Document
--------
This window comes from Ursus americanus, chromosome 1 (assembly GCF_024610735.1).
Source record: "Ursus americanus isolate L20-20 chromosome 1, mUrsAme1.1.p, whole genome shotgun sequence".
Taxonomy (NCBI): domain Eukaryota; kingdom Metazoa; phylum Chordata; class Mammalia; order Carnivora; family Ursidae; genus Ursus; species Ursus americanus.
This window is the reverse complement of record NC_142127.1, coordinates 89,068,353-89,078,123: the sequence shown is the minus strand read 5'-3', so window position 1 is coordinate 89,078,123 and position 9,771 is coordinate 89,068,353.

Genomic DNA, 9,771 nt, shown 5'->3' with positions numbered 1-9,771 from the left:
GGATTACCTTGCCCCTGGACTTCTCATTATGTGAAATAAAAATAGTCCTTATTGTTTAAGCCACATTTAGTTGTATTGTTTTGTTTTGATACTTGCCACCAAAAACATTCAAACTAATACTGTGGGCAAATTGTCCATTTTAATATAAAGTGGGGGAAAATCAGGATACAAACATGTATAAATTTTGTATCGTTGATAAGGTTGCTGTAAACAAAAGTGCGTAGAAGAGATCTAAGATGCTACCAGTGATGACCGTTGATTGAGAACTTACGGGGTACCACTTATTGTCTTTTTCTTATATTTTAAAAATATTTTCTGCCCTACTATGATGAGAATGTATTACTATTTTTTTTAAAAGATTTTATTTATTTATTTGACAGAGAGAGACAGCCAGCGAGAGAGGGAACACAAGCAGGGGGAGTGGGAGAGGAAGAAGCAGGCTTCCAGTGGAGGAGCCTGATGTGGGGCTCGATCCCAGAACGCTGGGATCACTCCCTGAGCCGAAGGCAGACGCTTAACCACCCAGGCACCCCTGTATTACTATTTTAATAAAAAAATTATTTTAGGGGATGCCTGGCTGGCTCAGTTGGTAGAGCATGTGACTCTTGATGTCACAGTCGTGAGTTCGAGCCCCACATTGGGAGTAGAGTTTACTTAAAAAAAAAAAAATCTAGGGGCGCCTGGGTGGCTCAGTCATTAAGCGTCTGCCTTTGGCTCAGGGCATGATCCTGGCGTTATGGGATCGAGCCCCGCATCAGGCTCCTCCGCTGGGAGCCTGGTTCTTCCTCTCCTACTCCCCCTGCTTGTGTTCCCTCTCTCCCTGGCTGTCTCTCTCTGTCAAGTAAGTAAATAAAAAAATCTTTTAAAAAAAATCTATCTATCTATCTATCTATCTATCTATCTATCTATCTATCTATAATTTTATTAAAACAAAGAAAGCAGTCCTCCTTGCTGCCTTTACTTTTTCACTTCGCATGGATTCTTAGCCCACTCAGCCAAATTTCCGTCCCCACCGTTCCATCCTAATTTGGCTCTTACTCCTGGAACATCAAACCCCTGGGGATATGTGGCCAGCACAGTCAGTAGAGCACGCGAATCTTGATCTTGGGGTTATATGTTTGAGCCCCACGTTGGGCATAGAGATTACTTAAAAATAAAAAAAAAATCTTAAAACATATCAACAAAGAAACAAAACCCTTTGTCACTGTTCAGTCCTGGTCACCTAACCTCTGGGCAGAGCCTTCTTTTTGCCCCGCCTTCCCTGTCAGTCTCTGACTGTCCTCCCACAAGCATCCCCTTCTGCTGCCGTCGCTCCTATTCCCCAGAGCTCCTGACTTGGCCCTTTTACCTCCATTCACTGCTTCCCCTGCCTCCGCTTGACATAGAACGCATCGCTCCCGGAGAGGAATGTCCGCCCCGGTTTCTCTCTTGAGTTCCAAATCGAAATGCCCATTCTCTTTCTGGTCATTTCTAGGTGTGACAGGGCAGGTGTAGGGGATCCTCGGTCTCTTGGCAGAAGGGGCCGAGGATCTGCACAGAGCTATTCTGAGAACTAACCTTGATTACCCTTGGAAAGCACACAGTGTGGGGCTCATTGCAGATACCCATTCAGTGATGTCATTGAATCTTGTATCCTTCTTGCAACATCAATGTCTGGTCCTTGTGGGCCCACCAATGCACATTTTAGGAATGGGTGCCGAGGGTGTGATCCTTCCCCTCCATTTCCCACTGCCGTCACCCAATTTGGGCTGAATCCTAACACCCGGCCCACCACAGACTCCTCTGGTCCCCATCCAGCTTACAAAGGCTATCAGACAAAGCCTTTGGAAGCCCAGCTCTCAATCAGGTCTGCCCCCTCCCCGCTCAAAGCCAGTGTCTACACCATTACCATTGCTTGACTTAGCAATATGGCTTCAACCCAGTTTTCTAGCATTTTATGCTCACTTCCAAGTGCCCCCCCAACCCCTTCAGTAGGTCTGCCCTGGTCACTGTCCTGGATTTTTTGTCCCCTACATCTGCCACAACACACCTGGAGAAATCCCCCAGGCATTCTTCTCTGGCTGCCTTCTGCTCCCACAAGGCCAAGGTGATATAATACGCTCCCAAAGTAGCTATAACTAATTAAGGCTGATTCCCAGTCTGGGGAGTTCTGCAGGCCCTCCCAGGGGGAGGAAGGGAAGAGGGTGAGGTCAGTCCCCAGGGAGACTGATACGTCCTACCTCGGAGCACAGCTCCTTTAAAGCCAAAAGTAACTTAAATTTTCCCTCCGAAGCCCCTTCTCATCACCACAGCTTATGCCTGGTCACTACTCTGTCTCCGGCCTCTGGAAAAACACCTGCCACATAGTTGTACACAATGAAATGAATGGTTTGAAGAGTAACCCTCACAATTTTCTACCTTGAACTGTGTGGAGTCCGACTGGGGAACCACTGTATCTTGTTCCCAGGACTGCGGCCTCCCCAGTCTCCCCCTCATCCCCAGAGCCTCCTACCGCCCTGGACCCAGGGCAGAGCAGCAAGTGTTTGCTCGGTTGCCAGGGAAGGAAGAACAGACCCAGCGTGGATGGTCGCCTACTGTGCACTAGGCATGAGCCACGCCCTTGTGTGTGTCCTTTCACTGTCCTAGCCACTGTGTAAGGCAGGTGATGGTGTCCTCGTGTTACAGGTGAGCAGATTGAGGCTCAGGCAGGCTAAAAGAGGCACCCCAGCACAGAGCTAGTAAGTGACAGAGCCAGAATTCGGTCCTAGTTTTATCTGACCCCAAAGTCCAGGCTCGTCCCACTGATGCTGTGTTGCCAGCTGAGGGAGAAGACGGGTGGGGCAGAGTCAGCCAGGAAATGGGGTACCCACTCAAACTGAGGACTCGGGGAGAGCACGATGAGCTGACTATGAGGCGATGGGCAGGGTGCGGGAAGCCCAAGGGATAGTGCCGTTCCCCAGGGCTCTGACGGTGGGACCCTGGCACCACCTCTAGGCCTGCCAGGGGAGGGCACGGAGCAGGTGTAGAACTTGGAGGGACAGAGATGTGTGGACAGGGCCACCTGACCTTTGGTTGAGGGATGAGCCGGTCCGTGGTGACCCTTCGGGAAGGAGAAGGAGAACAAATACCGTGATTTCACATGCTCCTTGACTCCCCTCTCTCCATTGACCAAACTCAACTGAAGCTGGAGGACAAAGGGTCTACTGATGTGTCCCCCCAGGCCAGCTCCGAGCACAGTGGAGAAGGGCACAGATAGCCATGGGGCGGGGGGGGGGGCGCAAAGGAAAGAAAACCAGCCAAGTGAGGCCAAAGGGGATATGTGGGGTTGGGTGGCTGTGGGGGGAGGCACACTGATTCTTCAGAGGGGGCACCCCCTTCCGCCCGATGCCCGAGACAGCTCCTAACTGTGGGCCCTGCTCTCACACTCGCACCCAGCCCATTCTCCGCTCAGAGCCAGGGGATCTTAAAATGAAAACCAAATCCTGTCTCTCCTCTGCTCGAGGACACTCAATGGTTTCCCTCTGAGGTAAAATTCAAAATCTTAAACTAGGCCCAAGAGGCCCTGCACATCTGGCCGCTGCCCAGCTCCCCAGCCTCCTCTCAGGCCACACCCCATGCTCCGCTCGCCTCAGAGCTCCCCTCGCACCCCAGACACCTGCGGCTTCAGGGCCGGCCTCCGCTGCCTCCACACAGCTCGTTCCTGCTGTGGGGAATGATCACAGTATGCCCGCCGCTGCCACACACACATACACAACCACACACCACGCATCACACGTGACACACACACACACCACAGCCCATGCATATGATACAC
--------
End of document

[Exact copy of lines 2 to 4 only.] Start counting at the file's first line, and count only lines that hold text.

Source record: "Ursus americanus isolate L20-20 chromosome 1, mUrsAme1.1.p, whole genome shotgun sequence".
Taxonomy (NCBI): domain Eukaryota; kingdom Metazoa; phylum Chordata; class Mammalia; order Carnivora; family Ursidae; genus Ursus; species Ursus americanus.
This window is the reverse complement of record NC_142127.1, coordinates 89,068,353-89,078,123: the sequence shown is the minus strand read 5'-3', so window position 1 is coordinate 89,078,123 and position 9,771 is coordinate 89,068,353.